NOVEMBER 26, 2001
New Orleans Musicians' Clinic
By Ian McNulty Staff Writer
THE NEW ORLEANS Musicians' Clinic takes a novel approach to scouting out potential new supporters. Organizers don't start by thinking of who they can hit up for funding, but rather who they shouldn't.
The organization works through the Louisiana State University Health Sciences Center to provide affordable health services for local musicians, who in many cases have no health insurance. The group offers preventive care on a sliding-scale fee schedule and recruits musicians to be public health advocates in their communities.
But clinic co-founder Bethany Bultman, a New Orleans writer, says the city already has plenty of needy organizations soliciting funds for both music and health-related causes. When Bultman and her partners started the clinic in 1998, she says, they wanted to make sure their efforts would not divert support already going to musicians.
"The pie in New Orleans is very small and in many ways shrinking. So if we take money away from Nocca, if we take money away from the symphony, then we're hurting musicians," she says, referring to the New Orleans Center for the Creative Arts and the Louisiana Philharmonic Orchestra. The same goes for organizations that are devoted to low-cost health care, she says.
Major local sponsors of the Musicians Clinic include the LSU Healthcare Network, the Daughters of Charity Services of New Orleans and the New Orleans Jazz and Heritage Foundation, which hosts the New Orleans Jazz and Heritage Festival each year. But through a mixture of luck and creativity, the organization has managed to win some of its support from sources well outside the usual rounds of New Orleans philanthropy and corporate giving.
"We try to hit up people who wouldn't be giving money here otherwise," Bultman says.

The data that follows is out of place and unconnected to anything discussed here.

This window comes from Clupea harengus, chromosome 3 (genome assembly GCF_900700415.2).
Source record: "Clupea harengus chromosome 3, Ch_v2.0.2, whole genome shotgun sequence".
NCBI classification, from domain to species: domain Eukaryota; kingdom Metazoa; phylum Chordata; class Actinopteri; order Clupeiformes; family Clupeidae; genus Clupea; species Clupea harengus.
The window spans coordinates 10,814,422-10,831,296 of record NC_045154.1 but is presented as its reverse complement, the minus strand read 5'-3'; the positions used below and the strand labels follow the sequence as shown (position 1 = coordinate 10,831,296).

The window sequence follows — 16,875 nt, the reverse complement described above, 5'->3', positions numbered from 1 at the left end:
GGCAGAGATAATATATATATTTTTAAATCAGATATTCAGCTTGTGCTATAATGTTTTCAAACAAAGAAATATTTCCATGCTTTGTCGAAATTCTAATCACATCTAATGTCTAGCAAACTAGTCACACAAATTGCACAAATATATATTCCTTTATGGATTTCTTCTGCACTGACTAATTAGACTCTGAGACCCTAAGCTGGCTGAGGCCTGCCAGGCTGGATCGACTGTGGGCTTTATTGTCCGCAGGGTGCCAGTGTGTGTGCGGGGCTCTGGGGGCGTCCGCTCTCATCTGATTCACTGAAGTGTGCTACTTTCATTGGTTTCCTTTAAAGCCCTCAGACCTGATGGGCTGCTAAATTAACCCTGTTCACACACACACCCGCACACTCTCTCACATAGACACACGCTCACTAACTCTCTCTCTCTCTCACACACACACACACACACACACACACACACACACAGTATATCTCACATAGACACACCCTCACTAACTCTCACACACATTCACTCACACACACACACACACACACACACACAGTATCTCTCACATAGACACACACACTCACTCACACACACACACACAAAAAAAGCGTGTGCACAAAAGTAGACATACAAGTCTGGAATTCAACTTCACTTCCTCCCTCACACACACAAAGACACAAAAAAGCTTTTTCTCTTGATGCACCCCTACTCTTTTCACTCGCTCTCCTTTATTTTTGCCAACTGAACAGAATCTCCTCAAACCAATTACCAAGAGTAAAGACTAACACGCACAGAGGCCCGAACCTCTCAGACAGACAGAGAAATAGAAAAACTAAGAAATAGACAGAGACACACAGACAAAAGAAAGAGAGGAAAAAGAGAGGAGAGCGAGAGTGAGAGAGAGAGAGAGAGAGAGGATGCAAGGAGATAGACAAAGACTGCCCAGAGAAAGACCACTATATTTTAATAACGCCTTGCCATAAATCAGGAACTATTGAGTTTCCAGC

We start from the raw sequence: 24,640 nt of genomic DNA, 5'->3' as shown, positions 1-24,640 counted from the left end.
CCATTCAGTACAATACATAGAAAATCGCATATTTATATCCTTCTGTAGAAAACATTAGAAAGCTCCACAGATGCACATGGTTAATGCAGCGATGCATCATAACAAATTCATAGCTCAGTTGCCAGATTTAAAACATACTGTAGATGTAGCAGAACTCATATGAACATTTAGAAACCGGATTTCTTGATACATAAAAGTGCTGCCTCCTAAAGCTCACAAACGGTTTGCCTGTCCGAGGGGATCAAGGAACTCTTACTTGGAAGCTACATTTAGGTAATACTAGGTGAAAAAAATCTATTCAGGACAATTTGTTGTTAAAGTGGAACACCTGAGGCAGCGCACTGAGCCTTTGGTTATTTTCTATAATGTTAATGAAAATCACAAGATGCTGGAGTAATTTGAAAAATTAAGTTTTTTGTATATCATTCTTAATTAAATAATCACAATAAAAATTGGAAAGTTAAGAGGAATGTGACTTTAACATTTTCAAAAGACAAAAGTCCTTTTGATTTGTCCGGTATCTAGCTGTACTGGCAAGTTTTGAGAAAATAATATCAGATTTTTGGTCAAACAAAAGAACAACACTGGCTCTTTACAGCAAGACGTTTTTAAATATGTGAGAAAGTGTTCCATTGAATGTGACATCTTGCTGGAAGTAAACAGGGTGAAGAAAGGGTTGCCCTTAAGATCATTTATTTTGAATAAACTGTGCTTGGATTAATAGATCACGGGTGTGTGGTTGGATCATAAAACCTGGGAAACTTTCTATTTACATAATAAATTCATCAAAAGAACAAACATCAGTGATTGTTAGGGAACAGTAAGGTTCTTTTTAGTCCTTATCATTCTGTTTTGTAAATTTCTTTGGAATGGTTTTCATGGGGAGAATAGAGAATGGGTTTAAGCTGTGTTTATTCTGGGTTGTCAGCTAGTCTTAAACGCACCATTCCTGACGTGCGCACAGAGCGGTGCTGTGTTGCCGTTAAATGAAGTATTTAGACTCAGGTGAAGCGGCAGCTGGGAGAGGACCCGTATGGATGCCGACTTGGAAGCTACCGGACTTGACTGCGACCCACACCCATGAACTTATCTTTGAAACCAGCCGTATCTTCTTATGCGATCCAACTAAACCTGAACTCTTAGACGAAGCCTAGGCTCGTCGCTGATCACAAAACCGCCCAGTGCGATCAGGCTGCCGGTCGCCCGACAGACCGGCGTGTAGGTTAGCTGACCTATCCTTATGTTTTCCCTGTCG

Rick Roth is one of those people. Roth lives just outside Providence, R.I., where he owns a T-shirt screenprinting company called Mirror Image Inc. He loves the culture and music of New Orleans, which he calls the "funnest place on Earth," and visits friends here several times a year. He was in town for Jazz Fest in 2000 when he heard about the Musicians' Clinic. He did some snooping around, learned more about its mission and decided he wanted to help out.
A few months later Roth was back in New Orleans, this time for a printing industry convention. He was demonstrating his company's techniques for highly-detailed T-shirt printing, the type of job a museum might want for fine art merchandise. For samples, he printed out a batch of 10,000 T-shirts promoting the Musicians' Clinic, using donated artwork and volunteer design talent. He also approached his industry suppliers for everything from the shirts to the ink. "I called in some personal favors," he says.
Then, he called on the management of the local Tower Records store in the French Quarter and asked them to sell the T-shirts for $5 each, with all proceeds to go to the clinic. They agreed and combined with sales at the convention raised $30,000 for the clinic.
"If people can give by doing what they do normally, it's easy for them," Roth says of his pitch to contributors. "We turned shirts and ink into a donation for the Musicians' Clinic," he says.
He recently printed up a new batch of the shirts at his company in Rhode Island and shipped them to Tower Records to sell.
The Musicians' Clinic is also working on plans to tap into memorial funds set up by the families of fans of deceased musicians or receiving portions of their song royalties as donations.
The Musicians' Clinic has served roughly 700 people since 1997 and offers everthing from health assessments to referrals to specialists.